Stangulation with pattern of strangling women while raping or assaulting them was found not enough to establish premeditation. Hoefert v. State, 617 So.2d 1046, 1048 (Fla.1993). In Hoefert, the court was unable to find evidence sufficient to support premeditation in a situation in which Hoefert established a pattern of strangling women while raping or assaulting them. Evidence was presented in that case indicating that the homicide victim, found dead in Hoefert's dwelling, was likewise asphyxiated. Despite the pattern of strangulation, the discovery of the victim in Hoefert's dwelling, and efforts by Hoefert to conceal the crime, this Court found that premeditation was not established.

         Did you know?  In Florida evidence to conceal a crime does not establish premeditation.  

Efforts to conceal crime the crime does not establish premeditation. Norton v. State, 709 So. 2d 87, 93 (Fla. 1997)The fact that appellant may have taken steps to conceal evidence of a crime does not establish that he committed murder with a preconceived plan or design. See Hoefert, 617 So.2d at 1049 (finding no evidence of premeditation despite pattern of strangulation and efforts by defendant to conceal evidence of crime). Efforts to conceal evidence of premeditated murder are likely to be as consistent with efforts to avoid prosecution for any unlawful killing. Dupree v. State, 615 So.2d 713, 723 (Fla. 1st DCA 1993) 

First Degree Felony Murder-Florida Law §782.04(1)(a)(2)(3) Florida Statutes

A murder in Florida is first degree felony murder when committed by a person engaged in the perpetration of, or in the attempt to perpetrate, any:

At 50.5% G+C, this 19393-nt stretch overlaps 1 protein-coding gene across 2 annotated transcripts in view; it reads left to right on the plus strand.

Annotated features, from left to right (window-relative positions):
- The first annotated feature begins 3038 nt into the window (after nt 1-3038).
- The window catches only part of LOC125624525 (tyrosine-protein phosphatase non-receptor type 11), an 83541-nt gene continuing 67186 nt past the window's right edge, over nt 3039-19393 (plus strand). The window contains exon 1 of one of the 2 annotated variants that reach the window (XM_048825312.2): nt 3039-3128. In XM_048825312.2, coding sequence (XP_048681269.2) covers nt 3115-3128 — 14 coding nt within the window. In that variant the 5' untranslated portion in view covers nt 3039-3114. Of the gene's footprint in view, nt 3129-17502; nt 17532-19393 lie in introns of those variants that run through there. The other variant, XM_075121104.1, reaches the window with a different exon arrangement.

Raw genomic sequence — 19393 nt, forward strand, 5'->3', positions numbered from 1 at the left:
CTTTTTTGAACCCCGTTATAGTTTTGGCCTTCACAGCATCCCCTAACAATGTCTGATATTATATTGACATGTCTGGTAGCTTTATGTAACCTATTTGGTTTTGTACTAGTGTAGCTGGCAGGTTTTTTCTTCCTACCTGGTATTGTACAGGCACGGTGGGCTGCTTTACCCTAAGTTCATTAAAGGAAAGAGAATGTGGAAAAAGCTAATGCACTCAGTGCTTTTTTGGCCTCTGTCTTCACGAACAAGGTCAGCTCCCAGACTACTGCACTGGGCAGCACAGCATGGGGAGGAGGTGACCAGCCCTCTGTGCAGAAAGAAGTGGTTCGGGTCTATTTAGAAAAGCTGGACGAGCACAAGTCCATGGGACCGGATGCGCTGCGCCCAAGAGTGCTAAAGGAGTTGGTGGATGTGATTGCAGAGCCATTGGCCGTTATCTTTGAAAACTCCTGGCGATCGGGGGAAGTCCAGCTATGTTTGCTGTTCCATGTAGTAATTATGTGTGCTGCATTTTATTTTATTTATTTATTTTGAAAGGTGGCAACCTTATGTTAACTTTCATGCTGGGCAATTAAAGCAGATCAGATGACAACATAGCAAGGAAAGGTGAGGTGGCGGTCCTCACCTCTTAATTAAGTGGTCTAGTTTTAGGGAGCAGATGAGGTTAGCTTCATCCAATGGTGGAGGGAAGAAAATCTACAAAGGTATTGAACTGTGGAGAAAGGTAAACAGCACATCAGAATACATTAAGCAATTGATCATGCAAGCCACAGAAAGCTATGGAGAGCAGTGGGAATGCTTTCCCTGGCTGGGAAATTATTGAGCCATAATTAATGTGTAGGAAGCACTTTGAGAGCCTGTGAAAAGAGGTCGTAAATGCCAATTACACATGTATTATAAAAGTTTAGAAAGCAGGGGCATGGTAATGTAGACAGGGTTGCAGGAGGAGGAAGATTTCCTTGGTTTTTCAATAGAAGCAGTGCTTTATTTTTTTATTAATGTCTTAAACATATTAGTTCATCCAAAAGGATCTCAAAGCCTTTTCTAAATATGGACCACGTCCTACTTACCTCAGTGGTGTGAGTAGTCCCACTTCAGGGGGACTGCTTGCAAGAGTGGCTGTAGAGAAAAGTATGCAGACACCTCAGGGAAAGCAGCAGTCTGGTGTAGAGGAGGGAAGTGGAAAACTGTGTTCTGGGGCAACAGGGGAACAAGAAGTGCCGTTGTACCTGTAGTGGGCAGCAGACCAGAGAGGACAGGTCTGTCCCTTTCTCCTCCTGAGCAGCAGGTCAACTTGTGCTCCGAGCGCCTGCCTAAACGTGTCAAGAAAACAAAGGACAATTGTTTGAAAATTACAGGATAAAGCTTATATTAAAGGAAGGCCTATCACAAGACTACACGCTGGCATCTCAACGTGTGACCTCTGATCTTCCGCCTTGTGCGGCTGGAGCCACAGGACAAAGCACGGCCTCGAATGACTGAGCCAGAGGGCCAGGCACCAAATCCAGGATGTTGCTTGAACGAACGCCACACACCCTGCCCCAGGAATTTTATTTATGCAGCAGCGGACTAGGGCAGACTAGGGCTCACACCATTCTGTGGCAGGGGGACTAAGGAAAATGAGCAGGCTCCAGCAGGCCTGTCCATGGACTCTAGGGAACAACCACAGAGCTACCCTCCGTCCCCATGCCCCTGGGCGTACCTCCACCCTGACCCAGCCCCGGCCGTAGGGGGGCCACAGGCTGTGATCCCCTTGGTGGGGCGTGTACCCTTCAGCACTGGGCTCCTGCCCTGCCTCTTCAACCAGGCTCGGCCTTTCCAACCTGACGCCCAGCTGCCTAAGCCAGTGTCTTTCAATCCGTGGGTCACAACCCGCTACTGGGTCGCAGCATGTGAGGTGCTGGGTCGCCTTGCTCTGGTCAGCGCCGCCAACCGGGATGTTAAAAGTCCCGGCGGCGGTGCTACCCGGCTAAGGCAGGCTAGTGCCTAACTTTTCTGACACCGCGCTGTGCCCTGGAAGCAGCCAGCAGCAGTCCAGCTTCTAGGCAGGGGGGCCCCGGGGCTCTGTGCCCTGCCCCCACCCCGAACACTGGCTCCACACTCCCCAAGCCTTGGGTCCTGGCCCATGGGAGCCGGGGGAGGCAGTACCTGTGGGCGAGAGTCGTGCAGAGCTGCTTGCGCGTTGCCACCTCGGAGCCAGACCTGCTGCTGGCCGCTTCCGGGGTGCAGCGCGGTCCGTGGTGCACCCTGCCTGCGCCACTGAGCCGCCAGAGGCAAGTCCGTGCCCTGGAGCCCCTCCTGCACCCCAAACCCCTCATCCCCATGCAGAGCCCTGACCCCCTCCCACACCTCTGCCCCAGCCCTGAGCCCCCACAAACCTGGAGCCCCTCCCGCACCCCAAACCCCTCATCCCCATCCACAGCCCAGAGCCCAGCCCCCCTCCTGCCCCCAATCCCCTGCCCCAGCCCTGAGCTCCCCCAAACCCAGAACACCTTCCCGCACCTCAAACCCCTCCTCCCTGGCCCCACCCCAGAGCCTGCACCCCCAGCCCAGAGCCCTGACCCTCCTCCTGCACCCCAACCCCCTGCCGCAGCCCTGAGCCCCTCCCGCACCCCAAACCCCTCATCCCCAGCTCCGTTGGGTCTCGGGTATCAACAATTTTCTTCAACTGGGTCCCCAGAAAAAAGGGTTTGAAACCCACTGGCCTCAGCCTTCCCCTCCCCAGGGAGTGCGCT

a. Trafficking offense prohibited by s. 893.135(1),

b. Arson,

c. Sexual battery,

d. Robbery,

e. Burglary,

f. Kidnapping,

g. Escape,

h. Aggravated child abuse,

i. Aggravated abuse of an elderly person or disabled adult,

j. Aircraft piracy,

k. Unlawful throwing, placing, or discharging of a destructive device or bomb,

l. Carjacking,

m. Home-invasion robbery,

n. Aggravated stalking,

o. Murder of another human being,

p. Resisting an officer with violence to his or her person,

q. Aggravated fleeing or eluding with serious bodily injury or death,

r. Felony that is an act of terrorism or is in furtherance of an act of terrorism, including a felony under s. 775.30, s. 775.32, s. 775.33, s. 775.34, or s. 775.35, or

s. Human trafficking; or

3. Which resulted from the unlawful distribution by a person 18 years of age or older of any of the following substances, or mixture containing any of the following substances, when such substance or mixture is proven to be the proximate cause of the death of the user:

a. A substance controlled under s. 893.03(1);

b. Cocaine, as described in s. 893.03(2)(a)4.;

c. Opium or any synthetic or natural salt, compound, derivative, or preparation of opium;

d. Methadone;

e. Alfentanil, as described in s. 893.03(2)(b)1.;

f. Carfentanil, as described in s. 893.03(2)(b)6.;

g. Fentanyl, as described in s. 893.03(2)(b)9.;

h. Sufentanil, as described in s. 893.03(2)(b)30.; or

i. A controlled substance analog, as described in s. 893.0356, of any substance specified in sub-subparagraphs a.-h.,

is murder in the first degree and constitutes a capital felony, punishable as provided in s. 775.082.

The Lewis Law Firm murder team has experience handling

Orlando Office

1220 Commerce Park Drive, Suite 207

Longwood, Fl. 32779

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3201 W Tampa Bay Blvd.

Tampa, Fl. 33607